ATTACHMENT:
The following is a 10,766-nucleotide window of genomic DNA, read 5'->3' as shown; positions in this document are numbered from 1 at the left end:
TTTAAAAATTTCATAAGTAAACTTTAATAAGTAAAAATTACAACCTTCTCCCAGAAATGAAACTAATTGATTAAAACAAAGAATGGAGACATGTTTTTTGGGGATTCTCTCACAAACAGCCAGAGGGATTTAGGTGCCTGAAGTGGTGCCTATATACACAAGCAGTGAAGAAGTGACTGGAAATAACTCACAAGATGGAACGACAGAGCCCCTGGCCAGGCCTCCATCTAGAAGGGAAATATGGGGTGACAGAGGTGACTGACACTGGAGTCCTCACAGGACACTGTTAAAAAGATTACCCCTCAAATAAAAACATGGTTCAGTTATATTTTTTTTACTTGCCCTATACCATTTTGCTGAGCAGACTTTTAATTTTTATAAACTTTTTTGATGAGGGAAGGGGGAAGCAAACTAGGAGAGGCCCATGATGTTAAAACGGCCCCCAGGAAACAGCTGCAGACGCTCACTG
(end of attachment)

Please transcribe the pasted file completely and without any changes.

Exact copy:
The following is a 10,766-nucleotide window of genomic DNA, read 5'->3' as shown; positions in this document are numbered from 1 at the left end:
TTTAAAAATTTCATAAGTAAACTTTAATAAGTAAAAATTACAACCTTCTCCCAGAAATGAAACTAATTGATTAAAACAAAGAATGGAGACATGTTTTTTGGGGATTCTCTCACAAACAGCCAGAGGGATTTAGGTGCCTGAAGTGGTGCCTATATACACAAGCAGTGAAGAAGTGACTGGAAATAACTCACAAGATGGAACGACAGAGCCCCTGGCCAGGCCTCCATCTAGAAGGGAAATATGGGGTGACAGAGGTGACTGACACTGGAGTCCTCACAGGACACTGTTAAAAAGATTACCCCTCAAATAAAAACATGGTTCAGTTATATTTTTTTTACTTGCCCTATACCATTTTGCTGAGCAGACTTTTAATTTTTATAAACTTTTTTGATGAGGGAAGGGGGAAGCAAACTAGGAGAGGCCCATGATGTTAAAACGGCCCCCAGGAAACAGCTGCAGACGCTCACTG